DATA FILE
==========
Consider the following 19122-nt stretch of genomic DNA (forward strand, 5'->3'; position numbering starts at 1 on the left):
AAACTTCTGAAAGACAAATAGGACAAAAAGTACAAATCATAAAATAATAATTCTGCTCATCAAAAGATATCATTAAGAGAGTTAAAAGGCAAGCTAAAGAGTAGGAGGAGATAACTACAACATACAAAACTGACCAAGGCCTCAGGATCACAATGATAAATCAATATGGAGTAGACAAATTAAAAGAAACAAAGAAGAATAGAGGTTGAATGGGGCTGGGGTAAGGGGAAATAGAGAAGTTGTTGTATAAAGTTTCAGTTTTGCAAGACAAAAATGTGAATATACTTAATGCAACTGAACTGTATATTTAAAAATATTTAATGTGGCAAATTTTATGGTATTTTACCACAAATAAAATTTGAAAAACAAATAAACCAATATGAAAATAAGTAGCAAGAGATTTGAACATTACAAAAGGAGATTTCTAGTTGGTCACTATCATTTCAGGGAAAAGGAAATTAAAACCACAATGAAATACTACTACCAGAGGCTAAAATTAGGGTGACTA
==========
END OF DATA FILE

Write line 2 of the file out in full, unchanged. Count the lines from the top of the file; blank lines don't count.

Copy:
AAACTTCTGAAAGACAAATAGGACAAAAAGTACAAATCATAAAATAATAATTCTGCTCATCAAAAGATATCATTAAGAGAGTTAAAAGGCAAGCTAAAGAGTAGGAGGAGATAACTACAACATACAAAACTGACCAAGGCCTCAGGATCACAATGATAAATCAATATGGAGTAGACAAATTAAAAGAAACAAAGAAGAATAGAGGTTGAATGGGGCTGGGGTAAGGGGAAATAGAGAAGTTGTTGTATAAAGTTTCAGTTTTGCAAGACAAAAATGTGAATATACTTAATGCAACTGAACTGTATATTTAAAAATATTTAATGTGGCAAATTTTATGGTATTTTACCACAAATAAAATTTGAAAAACAAATAAACCAATATGAAAATAAGTAGCAAGAGATTTGAACATTACAAAAGGAGATTTCTAGTTGGTCACTATCATTTCAGGGAAAAGGAAATTAAAACCACAATGAAATACTACTACCAGAGGCTAAAATTAGGGTGACTA